What is Script Coverage? What is the goal for the reader and what skills do you need to become a Story Analyst?
Auteur filmmaker Alfred Hitchcock once said “To make a great film you need three things–the script, the script and the script.” When a production company or an independent filmmaker is looking to make that great film, they want confidence that the screenplay is production ready. Before the script development executives invest time reading themselves, they turn to script readers to cull the herd and write script coverage.
So, what does the job of reading scripts involve and can script reading be a full-time opportunity to offer your script coverage services? If you are someone who has critical writing skills, a love and knowledge of film and a keen understanding of plot and character, then joining the ranks of script consultancies might be for you.
To serve as a guide for all things script coverage, we turned to a trio of industry professionals:
Andrea McCall, Amblin Partners Head of Story and Exec VP, Creative Affairs
Mark Chandley, Union Story Analyst at Sony and former Development Exec at Storied Media Group
Holly Sklar, long time Warner Bros. Pictures, Story Analyst and current member-at-large of the board of the Motion Picture Editors Guild, IATSE Local 700.
What is Screenplay Coverage?
Script coverage or script notes in a nutshell is synopsis and feedback. The studio executives will read the coverage to see the screenplay’s logline (one or two lines that state the central conflict of the screenplay), summary of plot and characters and the script coverage comments on the quality of the writing. In the comments section, the reader will give their impressions in a variety of ways.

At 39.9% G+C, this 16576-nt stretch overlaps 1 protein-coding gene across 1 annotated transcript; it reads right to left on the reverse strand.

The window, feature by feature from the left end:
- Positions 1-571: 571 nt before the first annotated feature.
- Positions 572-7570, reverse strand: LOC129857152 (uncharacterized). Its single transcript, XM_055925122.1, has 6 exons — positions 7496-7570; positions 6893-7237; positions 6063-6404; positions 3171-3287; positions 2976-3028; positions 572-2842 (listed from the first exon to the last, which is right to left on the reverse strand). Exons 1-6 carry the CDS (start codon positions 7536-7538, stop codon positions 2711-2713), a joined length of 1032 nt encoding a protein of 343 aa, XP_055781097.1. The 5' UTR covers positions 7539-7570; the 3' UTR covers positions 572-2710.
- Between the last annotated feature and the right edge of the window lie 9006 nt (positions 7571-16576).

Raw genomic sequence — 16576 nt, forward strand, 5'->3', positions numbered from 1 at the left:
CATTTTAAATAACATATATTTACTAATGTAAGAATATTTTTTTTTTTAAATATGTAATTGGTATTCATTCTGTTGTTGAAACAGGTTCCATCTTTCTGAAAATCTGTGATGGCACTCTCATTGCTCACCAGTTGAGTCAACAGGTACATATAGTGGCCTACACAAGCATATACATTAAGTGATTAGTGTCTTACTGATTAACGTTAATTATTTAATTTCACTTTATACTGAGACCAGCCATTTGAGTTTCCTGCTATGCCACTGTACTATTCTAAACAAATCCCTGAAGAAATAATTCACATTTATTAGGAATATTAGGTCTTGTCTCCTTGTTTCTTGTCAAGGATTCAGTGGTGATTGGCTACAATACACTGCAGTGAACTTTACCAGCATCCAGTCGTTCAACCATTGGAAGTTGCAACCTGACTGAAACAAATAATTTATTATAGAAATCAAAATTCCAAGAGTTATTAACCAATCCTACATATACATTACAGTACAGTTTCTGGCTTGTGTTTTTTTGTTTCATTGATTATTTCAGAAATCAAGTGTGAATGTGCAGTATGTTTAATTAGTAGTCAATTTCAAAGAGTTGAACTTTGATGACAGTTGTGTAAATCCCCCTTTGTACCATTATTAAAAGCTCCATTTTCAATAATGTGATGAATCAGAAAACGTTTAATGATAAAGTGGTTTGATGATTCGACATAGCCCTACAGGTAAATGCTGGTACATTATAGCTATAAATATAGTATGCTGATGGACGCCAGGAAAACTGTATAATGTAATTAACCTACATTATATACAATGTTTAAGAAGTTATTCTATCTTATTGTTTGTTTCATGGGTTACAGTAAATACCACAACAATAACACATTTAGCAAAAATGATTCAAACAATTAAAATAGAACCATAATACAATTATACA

Mark Chandley helped us break down many forms coverage can take:
Submission coverage – Consists of a logline, a 2-3 page summary of the story, 1 page of comments, and a recommendation. Usually the recommendation scale is PASS, CONSIDER, and RECOMMEND, but each studio, production company, and agency may have their own variation of this.
Writing Sample (W/S) coverage – Formatted the same as standard submission coverage but the evaluation is targeted toward identifying the writer’s ability and viability to be placed on a writing assignment for an existing film or TV project, rather than considering for production the script being evaluated .
Chapter Break-Down – Summary of each chapter, for manuscripts, books, any material that has chapters. For this, there is no comment/analysis, it is simply informational.
Character breakdowns – Oftentimes included with agency/management company coverage. Can range from short blurbs of characters, like you might see in casting, to more detailed summaries about the character, their personality and arc through the story.
What exactly are studios looking for in professional script coverage?
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The Goal of Screenplay Coverage
Coverage is a one to three page report written by an experienced Story Analyst that communicates to film executives whether or not a script, book, article, or other piece of intellectual property should be considered for acquisition.